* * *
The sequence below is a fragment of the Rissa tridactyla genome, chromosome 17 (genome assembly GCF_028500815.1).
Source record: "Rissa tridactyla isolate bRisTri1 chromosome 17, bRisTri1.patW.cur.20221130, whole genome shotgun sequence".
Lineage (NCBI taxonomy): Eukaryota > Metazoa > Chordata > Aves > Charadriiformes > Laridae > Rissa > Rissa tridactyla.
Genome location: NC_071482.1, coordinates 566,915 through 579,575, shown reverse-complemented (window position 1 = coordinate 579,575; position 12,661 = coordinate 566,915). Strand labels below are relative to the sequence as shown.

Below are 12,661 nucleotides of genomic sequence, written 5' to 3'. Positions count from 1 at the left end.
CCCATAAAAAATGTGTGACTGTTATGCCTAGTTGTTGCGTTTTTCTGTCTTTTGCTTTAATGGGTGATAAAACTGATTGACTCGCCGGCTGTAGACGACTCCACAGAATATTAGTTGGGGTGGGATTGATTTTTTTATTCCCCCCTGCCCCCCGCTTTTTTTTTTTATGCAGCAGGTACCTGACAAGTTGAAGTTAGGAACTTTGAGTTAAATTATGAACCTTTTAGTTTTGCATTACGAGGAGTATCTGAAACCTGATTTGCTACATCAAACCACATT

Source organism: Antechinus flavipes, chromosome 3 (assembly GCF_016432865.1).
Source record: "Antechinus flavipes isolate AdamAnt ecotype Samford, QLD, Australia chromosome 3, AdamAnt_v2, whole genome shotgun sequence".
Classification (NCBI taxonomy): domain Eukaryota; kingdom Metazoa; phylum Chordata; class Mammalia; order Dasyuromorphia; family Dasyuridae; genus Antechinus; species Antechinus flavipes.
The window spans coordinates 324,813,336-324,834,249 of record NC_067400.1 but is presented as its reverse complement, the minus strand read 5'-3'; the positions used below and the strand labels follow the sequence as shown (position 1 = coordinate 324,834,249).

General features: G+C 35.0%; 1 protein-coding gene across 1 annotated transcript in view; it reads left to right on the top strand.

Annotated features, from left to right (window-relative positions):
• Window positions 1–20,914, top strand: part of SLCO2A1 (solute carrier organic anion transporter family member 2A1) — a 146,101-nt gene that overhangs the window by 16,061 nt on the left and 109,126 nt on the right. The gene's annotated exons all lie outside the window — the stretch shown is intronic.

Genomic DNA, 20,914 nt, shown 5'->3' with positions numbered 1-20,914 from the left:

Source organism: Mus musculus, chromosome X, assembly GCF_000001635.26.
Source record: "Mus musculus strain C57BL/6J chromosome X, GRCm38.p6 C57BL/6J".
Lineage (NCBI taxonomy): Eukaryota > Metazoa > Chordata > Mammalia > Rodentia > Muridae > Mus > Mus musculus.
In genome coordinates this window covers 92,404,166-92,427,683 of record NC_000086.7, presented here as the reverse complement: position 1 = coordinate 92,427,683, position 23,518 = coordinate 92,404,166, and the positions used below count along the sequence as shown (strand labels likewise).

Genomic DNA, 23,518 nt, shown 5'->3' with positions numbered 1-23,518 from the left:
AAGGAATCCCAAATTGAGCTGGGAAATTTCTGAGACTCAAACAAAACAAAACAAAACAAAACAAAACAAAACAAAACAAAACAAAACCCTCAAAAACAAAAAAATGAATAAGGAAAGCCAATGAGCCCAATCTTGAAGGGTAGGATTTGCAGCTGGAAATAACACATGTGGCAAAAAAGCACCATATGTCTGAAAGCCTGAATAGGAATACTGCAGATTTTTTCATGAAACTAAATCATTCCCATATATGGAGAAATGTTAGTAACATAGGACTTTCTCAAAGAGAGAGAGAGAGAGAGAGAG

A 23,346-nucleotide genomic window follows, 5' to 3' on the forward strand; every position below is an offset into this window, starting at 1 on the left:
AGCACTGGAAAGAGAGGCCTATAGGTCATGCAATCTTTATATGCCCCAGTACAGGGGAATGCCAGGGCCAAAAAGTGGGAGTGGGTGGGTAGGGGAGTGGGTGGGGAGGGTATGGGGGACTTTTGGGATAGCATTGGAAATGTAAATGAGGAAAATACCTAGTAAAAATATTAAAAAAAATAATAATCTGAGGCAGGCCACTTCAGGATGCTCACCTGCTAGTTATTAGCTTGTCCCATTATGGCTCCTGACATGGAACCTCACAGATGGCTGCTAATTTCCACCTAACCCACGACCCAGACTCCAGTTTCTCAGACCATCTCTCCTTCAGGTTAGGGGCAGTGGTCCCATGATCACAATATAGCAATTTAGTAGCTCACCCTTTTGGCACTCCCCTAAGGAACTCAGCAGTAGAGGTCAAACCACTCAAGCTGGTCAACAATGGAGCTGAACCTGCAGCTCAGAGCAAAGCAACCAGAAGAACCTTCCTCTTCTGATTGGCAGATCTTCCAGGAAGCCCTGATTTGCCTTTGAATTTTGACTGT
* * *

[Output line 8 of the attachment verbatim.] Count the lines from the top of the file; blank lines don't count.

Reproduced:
Source record: "Antechinus flavipes isolate AdamAnt ecotype Samford, QLD, Australia chromosome 3, AdamAnt_v2, whole genome shotgun sequence".